Monday, July 18, 2011

McKinney Blames Paid Sick Days For Manufacturing Losses

From WTNH:

Unilever announced Thursday that they will be closing their Clinton plant, leaving nearly 200 people out of work. The plant will be closed by the end of 2012, the company said in a written statement. The move will affect 49 salaried and 135 hourly employees.

"It is regrettable, but not surprising that Connecticut businesses are choosing to move jobs and opportunity to other states. As Unilever clearly stated, Connecticut is simply too expensive. This year, Governor Malloy and legislative Democrats have made it even more expensive to do business in Connecticut by passing the largest tax increase in state history, doubling the corporate tax surcharge, and imposing costly new mandates such as paid sick leave. We need to reverse these trends in order to have any chance at putting Connecticut's unemployed back to work," says Senate Minority Leader, John McKinney in a written statement.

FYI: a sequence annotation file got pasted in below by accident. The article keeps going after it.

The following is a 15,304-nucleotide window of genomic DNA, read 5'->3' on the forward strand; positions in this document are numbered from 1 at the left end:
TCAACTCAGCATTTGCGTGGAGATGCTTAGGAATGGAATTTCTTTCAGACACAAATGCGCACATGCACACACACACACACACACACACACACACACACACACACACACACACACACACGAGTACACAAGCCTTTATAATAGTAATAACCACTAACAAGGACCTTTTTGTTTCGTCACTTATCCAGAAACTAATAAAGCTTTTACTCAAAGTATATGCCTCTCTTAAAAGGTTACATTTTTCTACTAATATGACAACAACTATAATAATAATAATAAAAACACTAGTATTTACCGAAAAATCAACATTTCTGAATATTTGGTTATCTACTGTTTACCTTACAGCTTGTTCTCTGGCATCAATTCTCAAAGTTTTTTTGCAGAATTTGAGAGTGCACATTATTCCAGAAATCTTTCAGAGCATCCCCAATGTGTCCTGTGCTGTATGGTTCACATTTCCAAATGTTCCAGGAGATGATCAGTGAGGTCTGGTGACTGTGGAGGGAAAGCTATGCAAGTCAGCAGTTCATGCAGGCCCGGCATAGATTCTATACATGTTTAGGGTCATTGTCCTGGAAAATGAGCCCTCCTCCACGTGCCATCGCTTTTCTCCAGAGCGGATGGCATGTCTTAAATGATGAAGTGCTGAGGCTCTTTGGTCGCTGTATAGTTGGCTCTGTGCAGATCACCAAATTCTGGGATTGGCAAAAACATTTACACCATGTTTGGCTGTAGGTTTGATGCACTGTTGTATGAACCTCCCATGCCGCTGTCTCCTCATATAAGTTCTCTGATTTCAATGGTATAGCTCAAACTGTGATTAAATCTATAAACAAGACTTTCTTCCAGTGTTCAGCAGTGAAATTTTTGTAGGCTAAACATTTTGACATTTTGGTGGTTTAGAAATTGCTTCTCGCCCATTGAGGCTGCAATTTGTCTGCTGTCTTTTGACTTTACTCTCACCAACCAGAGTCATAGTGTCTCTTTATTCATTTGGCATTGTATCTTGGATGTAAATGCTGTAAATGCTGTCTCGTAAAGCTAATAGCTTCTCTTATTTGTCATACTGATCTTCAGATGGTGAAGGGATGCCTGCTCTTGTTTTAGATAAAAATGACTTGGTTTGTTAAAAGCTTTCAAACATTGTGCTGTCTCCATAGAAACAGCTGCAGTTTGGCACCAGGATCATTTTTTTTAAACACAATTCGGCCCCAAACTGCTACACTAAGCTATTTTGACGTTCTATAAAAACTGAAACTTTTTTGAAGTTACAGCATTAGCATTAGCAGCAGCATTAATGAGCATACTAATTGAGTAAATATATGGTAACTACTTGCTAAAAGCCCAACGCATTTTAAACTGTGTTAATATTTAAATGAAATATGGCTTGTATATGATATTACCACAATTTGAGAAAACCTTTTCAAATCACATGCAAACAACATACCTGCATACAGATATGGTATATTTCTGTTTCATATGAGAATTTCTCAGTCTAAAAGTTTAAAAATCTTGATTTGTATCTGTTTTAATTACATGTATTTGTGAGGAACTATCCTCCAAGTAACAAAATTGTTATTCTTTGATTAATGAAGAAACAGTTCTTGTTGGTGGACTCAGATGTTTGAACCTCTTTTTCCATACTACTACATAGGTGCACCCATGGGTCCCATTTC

Jon Green, Executive Director at Connecticut Working Families, released the following statement in response to Senator John McKinney's remarks on the closing of the Unilever plant in Clinton, CT:

Senator McKinney’s comments about the closing of the Unilever plant are just plain dishonest. He knows that the paid sick days law does not apply to manufacturers like Unilever.

Senator McKinney's political rhetoric has never created a single job in Connecticut. In his years as one of Connecticut’s most powerful politicians he has watched thousands of jobs leave our state without contributing a single honest and useful idea to remedy this situation. Instead he delights in each new announcement of job losses as an opportunity to score cheap political points.

Jon Green's remarks may be a little over the top, as McKinney was just throwing paid sick days in as to the environment in Connecticut, not specifically blaming it for the loss of jobs. McKinney has a history of blaming paid sick leave for manufacturing job losses, however, even though the law doesn't apply. So Green's being perturbed is understandable.

Also, McKinney attacking Malloy and the Democrats for raising taxes is beyond disingenuous. The huge deficits created during the Rowland/Rell Republican administrations had to be addressed in some way, and the tax increases passed were the least possible.

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